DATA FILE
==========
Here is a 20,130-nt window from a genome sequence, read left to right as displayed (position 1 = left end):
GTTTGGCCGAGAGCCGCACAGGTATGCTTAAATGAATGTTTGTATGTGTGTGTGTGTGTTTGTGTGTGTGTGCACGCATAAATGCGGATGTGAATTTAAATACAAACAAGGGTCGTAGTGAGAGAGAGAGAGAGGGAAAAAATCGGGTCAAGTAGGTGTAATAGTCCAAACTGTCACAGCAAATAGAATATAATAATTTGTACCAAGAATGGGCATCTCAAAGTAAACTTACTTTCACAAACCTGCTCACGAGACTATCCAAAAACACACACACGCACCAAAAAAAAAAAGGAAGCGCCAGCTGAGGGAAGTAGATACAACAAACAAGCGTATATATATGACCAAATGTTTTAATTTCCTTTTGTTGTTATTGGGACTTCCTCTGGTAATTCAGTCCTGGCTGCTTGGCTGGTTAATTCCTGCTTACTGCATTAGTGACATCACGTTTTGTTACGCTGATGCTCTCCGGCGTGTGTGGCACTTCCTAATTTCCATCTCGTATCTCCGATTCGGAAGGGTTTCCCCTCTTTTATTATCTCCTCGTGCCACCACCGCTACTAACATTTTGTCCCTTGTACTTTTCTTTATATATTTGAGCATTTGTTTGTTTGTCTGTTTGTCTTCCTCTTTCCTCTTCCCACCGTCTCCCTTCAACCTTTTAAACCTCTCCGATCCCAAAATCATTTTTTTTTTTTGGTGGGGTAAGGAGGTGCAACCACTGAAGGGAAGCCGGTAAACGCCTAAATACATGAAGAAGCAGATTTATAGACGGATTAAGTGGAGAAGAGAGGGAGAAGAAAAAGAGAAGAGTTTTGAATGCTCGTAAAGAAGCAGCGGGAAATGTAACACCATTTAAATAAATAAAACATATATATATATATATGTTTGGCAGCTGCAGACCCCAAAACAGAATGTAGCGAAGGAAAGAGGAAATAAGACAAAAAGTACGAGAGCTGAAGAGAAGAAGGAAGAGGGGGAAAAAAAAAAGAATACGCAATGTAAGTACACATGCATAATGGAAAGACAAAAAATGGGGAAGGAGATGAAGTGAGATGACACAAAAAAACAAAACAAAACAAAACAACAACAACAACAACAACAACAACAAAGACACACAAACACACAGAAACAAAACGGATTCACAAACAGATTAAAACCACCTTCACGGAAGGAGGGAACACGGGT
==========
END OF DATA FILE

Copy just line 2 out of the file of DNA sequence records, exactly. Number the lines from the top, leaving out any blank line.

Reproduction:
GTTTGGCCGAGAGCCGCACAGGTATGCTTAAATGAATGTTTGTATGTGTGTGTGTGTGTTTGTGTGTGTGTGCACGCATAAATGCGGATGTGAATTTAAATACAAACAAGGGTCGTAGTGAGAGAGAGAGAGAGGGAAAAAATCGGGTCAAGTAGGTGTAATAGTCCAAACTGTCACAGCAAATAGAATATAATAATTTGTACCAAGAATGGGCATCTCAAAGTAAACTTACTTTCACAAACCTGCTCACGAGACTATCCAAAAACACACACACGCACCAAAAAAAAAAAGGAAGCGCCAGCTGAGGGAAGTAGATACAACAAACAAGCGTATATATATGACCAAATGTTTTAATTTCCTTTTGTTGTTATTGGGACTTCCTCTGGTAATTCAGTCCTGGCTGCTTGGCTGGTTAATTCCTGCTTACTGCATTAGTGACATCACGTTTTGTTACGCTGATGCTCTCCGGCGTGTGTGGCACTTCCTAATTTCCATCTCGTATCTCCGATTCGGAAGGGTTTCCCCTCTTTTATTATCTCCTCGTGCCACCACCGCTACTAACATTTTGTCCCTTGTACTTTTCTTTATATATTTGAGCATTTGTTTGTTTGTCTGTTTGTCTTCCTCTTTCCTCTTCCCACCGTCTCCCTTCAACCTTTTAAACCTCTCCGATCCCAAAATCATTTTTTTTTTTTGGTGGGGTAAGGAGGTGCAACCACTGAAGGGAAGCCGGTAAACGCCTAAATACATGAAGAAGCAGATTTATAGACGGATTAAGTGGAGAAGAGAGGGAGAAGAAAAAGAGAAGAGTTTTGAATGCTCGTAAAGAAGCAGCGGGAAATGTAACACCATTTAAATAAATAAAACATATATATATATATATGTTTGGCAGCTGCAGACCCCAAAACAGAATGTAGCGAAGGAAAGAGGAAATAAGACAAAAAGTACGAGAGCTGAAGAGAAGAAGGAAGAGGGGGAAAAAAAAAAGAATACGCAATGTAAGTACACATGCATAATGGAAAGACAAAAAATGGGGAAGGAGATGAAGTGAGATGACACAAAAAAACAAAACAAAACAAAACAACAACAACAACAACAACAACAACAAAGACACACAAACACACAGAAACAAAACGGATTCACAAACAGATTAAAACCACCTTCACGGAAGGAGGGAACACGGGT